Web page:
Land of Saints GSM, a blend of Grenache, Syrah and Mourvèdre from Santa Barbara County.

Esther Mobley / The Chronicle

Land of the Saints GSM Santa Barbara County 2019 ($ 22, 14.3%): Here is a red blend from a proven recipe: Grenache, Syrah and Mourvèdre, three grape varieties known to harmonize so well that they have become a widely used acronym, GSM. Grenache dominates here, imbuing the wine with notes of vanilla and strawberry buttercream. It is silkier and more immediately rewarding than many of the other wines on this list, which is generous with its charms. (Available at Flatiron and Solano cellars.)

Rojo Grande by Whitcraft, a 50-50 blend of Syrah and Lagrein.

Rojo Grande by Whitcraft, a 50-50 blend of Syrah and Lagrein.

Esther Mobley / The Chronicle

Whitcraft Rojo Grande County of San Luis Obispo 2017 ($ 30, 12.83): The obscure Lagrein grape makes up half of this blend. Rarely seen in California, Lagrein is originally from the Alto Adige region in the far north of Italy. Whitcraft Winery, located in downtown Santa Barbara, bought Lagrein grapes from a Paso Robles vineyard for years, but winemaker Drake Whitcraft stopped buying the fruit after 2018, believing Lagrein was just a little too tannic for his taste. Despite its aggressively tannic nature, it has managed to produce beautiful wines that are downright in the medium-bodied camp, blending Lagrein and Syrah. This penultimate vintage of Rojo Grande is floral and plum, with a refreshing bitterness and a touch of acidity that runs through the palate. (Available at K&L, Flatiron and Whitcraft.)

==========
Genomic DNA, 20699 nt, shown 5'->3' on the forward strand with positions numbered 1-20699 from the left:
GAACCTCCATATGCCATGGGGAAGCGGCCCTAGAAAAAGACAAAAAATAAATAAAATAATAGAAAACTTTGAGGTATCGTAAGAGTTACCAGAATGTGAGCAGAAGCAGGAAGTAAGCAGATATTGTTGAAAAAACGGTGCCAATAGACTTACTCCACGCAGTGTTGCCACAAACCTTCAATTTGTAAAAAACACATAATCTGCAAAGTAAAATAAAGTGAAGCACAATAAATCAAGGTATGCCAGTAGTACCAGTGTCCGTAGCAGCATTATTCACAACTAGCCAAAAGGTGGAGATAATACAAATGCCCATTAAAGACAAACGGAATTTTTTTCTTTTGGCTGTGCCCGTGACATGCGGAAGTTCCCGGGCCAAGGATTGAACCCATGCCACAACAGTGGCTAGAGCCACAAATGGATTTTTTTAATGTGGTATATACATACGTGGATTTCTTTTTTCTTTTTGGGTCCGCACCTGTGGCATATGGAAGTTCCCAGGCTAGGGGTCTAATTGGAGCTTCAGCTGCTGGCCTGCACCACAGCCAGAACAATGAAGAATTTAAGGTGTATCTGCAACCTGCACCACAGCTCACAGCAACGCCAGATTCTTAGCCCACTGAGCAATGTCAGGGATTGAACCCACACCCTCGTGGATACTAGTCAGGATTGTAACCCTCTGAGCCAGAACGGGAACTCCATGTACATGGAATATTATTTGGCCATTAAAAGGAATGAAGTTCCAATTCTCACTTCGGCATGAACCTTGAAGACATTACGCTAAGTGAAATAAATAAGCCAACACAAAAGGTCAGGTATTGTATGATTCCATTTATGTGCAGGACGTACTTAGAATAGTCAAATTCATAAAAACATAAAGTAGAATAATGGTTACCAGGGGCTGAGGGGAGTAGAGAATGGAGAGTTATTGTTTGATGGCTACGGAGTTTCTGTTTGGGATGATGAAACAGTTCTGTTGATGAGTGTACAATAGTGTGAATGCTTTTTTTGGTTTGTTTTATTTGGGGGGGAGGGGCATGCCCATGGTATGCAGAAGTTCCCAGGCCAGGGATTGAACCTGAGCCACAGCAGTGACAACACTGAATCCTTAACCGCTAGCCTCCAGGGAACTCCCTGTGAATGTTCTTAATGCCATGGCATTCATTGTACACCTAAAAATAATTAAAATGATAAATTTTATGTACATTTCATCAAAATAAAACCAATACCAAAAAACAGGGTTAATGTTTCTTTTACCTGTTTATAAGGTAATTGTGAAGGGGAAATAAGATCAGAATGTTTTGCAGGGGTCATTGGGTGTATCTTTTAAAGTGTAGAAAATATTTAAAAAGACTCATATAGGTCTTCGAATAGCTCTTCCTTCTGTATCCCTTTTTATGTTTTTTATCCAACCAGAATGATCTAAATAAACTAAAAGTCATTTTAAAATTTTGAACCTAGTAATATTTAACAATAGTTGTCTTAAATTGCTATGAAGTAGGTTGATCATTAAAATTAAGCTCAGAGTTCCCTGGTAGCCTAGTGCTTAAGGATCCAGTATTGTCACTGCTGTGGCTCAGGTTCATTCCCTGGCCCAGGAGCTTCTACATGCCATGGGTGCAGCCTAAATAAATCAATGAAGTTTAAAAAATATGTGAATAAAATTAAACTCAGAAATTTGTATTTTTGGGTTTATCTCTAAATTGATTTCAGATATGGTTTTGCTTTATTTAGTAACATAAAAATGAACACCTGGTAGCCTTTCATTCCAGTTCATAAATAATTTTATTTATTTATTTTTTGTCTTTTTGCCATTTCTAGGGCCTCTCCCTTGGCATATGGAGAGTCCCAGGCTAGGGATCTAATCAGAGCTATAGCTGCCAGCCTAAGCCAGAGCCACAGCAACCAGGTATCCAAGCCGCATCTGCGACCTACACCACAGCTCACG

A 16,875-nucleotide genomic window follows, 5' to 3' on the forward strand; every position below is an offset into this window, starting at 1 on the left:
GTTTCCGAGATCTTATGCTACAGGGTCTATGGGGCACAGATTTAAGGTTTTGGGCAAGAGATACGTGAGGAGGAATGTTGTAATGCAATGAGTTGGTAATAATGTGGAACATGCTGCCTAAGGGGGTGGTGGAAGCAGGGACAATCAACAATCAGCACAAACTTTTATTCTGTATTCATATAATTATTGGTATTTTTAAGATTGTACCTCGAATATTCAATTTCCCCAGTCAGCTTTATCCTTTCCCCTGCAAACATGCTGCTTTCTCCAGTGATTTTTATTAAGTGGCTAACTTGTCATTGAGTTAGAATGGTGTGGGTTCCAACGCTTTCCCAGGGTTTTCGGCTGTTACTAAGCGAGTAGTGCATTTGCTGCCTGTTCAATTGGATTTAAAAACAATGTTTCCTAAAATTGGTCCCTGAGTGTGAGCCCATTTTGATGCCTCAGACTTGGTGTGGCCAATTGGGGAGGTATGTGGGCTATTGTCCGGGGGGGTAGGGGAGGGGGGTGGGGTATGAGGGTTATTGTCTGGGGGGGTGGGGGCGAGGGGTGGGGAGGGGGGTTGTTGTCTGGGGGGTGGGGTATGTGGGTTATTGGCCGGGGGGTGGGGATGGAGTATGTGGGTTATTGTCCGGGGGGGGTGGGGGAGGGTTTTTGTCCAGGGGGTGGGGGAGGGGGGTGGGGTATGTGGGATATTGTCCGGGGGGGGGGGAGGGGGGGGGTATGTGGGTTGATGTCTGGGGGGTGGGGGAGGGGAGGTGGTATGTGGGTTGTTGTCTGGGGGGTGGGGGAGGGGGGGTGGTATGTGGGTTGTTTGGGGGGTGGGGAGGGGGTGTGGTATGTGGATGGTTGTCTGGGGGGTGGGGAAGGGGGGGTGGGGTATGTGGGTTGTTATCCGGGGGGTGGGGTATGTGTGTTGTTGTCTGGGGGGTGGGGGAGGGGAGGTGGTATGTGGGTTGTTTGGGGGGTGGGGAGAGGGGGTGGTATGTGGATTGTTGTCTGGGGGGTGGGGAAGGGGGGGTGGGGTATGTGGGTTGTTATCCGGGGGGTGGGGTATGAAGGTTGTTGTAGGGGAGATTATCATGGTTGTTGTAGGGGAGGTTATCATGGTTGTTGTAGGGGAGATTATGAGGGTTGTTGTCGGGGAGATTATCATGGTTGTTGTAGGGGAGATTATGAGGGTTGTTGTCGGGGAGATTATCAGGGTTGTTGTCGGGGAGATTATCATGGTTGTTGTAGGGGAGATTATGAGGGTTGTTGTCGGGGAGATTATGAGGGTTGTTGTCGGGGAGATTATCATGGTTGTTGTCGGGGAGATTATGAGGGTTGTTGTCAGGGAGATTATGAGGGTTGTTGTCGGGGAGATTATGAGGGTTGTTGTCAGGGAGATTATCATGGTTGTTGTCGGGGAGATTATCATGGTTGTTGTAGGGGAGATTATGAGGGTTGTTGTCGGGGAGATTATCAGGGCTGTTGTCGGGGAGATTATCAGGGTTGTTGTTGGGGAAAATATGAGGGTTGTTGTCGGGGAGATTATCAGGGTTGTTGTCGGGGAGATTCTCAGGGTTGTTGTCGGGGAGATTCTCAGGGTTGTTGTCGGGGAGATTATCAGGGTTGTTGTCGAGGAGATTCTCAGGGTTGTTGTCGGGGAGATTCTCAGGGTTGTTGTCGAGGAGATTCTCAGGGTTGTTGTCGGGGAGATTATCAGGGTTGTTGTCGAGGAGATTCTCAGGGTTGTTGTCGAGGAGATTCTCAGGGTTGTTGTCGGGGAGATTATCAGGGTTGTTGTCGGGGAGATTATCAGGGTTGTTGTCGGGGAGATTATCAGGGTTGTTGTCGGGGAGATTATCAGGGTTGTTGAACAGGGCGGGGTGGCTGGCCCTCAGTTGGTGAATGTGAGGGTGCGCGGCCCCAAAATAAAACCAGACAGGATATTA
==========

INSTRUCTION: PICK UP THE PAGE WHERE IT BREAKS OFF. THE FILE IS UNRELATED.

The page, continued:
Alma de Cattleya red wine, a blend of Syrah, Cabernet Sauvignon and Merlot.

Alma de Cattleya red wine, a blend of Syrah, Cabernet Sauvignon and Merlot.

Esther Mobley / The Chronicle

2019 Alma de Cattleya Sonoma County Red Wine ($ 27, 14.1%): It is the great wine of the bunch. By combining Syrah, Cabernet Sauvignon and Merlot, winemaker Bibiana González Rave has created a tangy, spicy and peppery wine, full of flavors of black fruits such as blackberry. Its soft texture and woody accents make it perfect with grilled meats. (Available at Bottle Barn, Wine.com, Vintage Wine Merchants, and Alma de Cattleya.)

Esther Mobley is the San Francisco Chronicle’s wine critic. E-mail: emobley@sfchronicle.com Twitter: @Esther_mobley